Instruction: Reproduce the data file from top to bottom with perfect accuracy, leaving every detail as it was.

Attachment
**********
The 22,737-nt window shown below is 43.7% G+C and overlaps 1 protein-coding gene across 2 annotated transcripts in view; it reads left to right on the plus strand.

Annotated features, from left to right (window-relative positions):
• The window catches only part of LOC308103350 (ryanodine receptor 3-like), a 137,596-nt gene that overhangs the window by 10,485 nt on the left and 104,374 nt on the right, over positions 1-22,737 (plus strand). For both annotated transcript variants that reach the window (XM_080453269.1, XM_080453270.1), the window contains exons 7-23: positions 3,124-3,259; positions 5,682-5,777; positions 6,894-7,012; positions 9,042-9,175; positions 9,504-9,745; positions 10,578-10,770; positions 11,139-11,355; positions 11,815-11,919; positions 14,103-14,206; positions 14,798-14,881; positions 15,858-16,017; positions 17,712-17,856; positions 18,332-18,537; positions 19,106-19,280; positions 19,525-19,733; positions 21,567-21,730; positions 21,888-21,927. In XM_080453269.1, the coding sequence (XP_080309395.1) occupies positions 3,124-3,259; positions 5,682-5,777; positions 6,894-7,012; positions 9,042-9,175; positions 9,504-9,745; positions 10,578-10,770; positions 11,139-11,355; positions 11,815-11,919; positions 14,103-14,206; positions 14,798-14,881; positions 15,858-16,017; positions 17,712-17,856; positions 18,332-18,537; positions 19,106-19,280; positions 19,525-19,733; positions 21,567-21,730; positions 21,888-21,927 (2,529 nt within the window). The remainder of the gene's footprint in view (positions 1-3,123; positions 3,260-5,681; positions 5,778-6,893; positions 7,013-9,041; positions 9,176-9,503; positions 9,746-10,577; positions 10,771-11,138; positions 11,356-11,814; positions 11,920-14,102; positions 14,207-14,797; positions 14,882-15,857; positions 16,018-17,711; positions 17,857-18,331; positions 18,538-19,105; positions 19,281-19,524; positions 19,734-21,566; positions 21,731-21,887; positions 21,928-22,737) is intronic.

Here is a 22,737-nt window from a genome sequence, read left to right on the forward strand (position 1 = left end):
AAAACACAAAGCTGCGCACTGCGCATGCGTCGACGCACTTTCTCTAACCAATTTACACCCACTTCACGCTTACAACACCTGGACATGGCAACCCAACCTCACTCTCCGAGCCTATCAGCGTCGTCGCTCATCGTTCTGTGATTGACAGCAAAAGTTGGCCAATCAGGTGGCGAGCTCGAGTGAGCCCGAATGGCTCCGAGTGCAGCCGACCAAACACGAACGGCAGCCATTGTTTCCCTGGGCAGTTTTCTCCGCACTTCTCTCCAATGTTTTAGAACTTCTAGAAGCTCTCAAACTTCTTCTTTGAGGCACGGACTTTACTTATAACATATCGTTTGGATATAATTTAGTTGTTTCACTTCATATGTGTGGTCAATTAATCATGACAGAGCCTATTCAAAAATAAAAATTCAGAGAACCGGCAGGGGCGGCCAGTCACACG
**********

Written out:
The 22,737-nt window shown below is 43.7% G+C and overlaps 1 protein-coding gene across 2 annotated transcripts in view; it reads left to right on the plus strand.

Annotated features, from left to right (window-relative positions):
• The window catches only part of LOC308103350 (ryanodine receptor 3-like), a 137,596-nt gene that overhangs the window by 10,485 nt on the left and 104,374 nt on the right, over positions 1-22,737 (plus strand). For both annotated transcript variants that reach the window (XM_080453269.1, XM_080453270.1), the window contains exons 7-23: positions 3,124-3,259; positions 5,682-5,777; positions 6,894-7,012; positions 9,042-9,175; positions 9,504-9,745; positions 10,578-10,770; positions 11,139-11,355; positions 11,815-11,919; positions 14,103-14,206; positions 14,798-14,881; positions 15,858-16,017; positions 17,712-17,856; positions 18,332-18,537; positions 19,106-19,280; positions 19,525-19,733; positions 21,567-21,730; positions 21,888-21,927. In XM_080453269.1, the coding sequence (XP_080309395.1) occupies positions 3,124-3,259; positions 5,682-5,777; positions 6,894-7,012; positions 9,042-9,175; positions 9,504-9,745; positions 10,578-10,770; positions 11,139-11,355; positions 11,815-11,919; positions 14,103-14,206; positions 14,798-14,881; positions 15,858-16,017; positions 17,712-17,856; positions 18,332-18,537; positions 19,106-19,280; positions 19,525-19,733; positions 21,567-21,730; positions 21,888-21,927 (2,529 nt within the window). The remainder of the gene's footprint in view (positions 1-3,123; positions 3,260-5,681; positions 5,778-6,893; positions 7,013-9,041; positions 9,176-9,503; positions 9,746-10,577; positions 10,771-11,138; positions 11,356-11,814; positions 11,920-14,102; positions 14,207-14,797; positions 14,882-15,857; positions 16,018-17,711; positions 17,857-18,331; positions 18,538-19,105; positions 19,281-19,524; positions 19,734-21,566; positions 21,731-21,887; positions 21,928-22,737) is intronic.

Here is a 22,737-nt window from a genome sequence, read left to right on the forward strand (position 1 = left end):
AAAACACAAAGCTGCGCACTGCGCATGCGTCGACGCACTTTCTCTAACCAATTTACACCCACTTCACGCTTACAACACCTGGACATGGCAACCCAACCTCACTCTCCGAGCCTATCAGCGTCGTCGCTCATCGTTCTGTGATTGACAGCAAAAGTTGGCCAATCAGGTGGCGAGCTCGAGTGAGCCCGAATGGCTCCGAGTGCAGCCGACCAAACACGAACGGCAGCCATTGTTTCCCTGGGCAGTTTTCTCCGCACTTCTCTCCAATGTTTTAGAACTTCTAGAAGCTCTCAAACTTCTTCTTTGAGGCACGGACTTTACTTATAACATATCGTTTGGATATAATTTAGTTGTTTCACTTCATATGTGTGGTCAATTAATCATGACAGAGCCTATTCAAAAATAAAAATTCAGAGAACCGGCAGGGGCGGCCAGTCACACG